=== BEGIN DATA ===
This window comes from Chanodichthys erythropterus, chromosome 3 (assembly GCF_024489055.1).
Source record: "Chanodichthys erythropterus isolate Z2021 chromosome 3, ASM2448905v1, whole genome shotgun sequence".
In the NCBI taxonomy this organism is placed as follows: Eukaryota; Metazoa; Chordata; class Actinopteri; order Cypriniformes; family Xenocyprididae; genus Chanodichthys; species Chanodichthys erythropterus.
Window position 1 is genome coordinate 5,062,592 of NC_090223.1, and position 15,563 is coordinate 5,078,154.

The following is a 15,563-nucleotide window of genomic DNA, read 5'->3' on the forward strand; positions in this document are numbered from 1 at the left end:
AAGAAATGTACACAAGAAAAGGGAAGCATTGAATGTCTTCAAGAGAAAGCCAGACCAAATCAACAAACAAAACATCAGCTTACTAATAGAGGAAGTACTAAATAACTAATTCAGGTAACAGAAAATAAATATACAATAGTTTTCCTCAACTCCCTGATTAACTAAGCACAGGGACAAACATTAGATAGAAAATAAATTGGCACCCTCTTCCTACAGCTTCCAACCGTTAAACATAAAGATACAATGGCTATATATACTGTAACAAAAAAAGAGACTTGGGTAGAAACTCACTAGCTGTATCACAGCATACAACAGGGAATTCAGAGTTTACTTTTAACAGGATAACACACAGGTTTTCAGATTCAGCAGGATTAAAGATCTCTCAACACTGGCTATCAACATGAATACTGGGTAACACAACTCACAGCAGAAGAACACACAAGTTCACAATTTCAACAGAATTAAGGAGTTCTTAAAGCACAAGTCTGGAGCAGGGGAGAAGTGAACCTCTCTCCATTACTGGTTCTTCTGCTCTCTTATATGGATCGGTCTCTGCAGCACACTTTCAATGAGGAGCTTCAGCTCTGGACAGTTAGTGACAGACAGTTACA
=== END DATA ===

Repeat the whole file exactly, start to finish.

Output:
This window comes from Chanodichthys erythropterus, chromosome 3 (assembly GCF_024489055.1).
Source record: "Chanodichthys erythropterus isolate Z2021 chromosome 3, ASM2448905v1, whole genome shotgun sequence".
In the NCBI taxonomy this organism is placed as follows: Eukaryota; Metazoa; Chordata; class Actinopteri; order Cypriniformes; family Xenocyprididae; genus Chanodichthys; species Chanodichthys erythropterus.
Window position 1 is genome coordinate 5,062,592 of NC_090223.1, and position 15,563 is coordinate 5,078,154.

The following is a 15,563-nucleotide window of genomic DNA, read 5'->3' on the forward strand; positions in this document are numbered from 1 at the left end:
AAGAAATGTACACAAGAAAAGGGAAGCATTGAATGTCTTCAAGAGAAAGCCAGACCAAATCAACAAACAAAACATCAGCTTACTAATAGAGGAAGTACTAAATAACTAATTCAGGTAACAGAAAATAAATATACAATAGTTTTCCTCAACTCCCTGATTAACTAAGCACAGGGACAAACATTAGATAGAAAATAAATTGGCACCCTCTTCCTACAGCTTCCAACCGTTAAACATAAAGATACAATGGCTATATATACTGTAACAAAAAAAGAGACTTGGGTAGAAACTCACTAGCTGTATCACAGCATACAACAGGGAATTCAGAGTTTACTTTTAACAGGATAACACACAGGTTTTCAGATTCAGCAGGATTAAAGATCTCTCAACACTGGCTATCAACATGAATACTGGGTAACACAACTCACAGCAGAAGAACACACAAGTTCACAATTTCAACAGAATTAAGGAGTTCTTAAAGCACAAGTCTGGAGCAGGGGAGAAGTGAACCTCTCTCCATTACTGGTTCTTCTGCTCTCTTATATGGATCGGTCTCTGCAGCACACTTTCAATGAGGAGCTTCAGCTCTGGACAGTTAGTGACAGACAGTTACA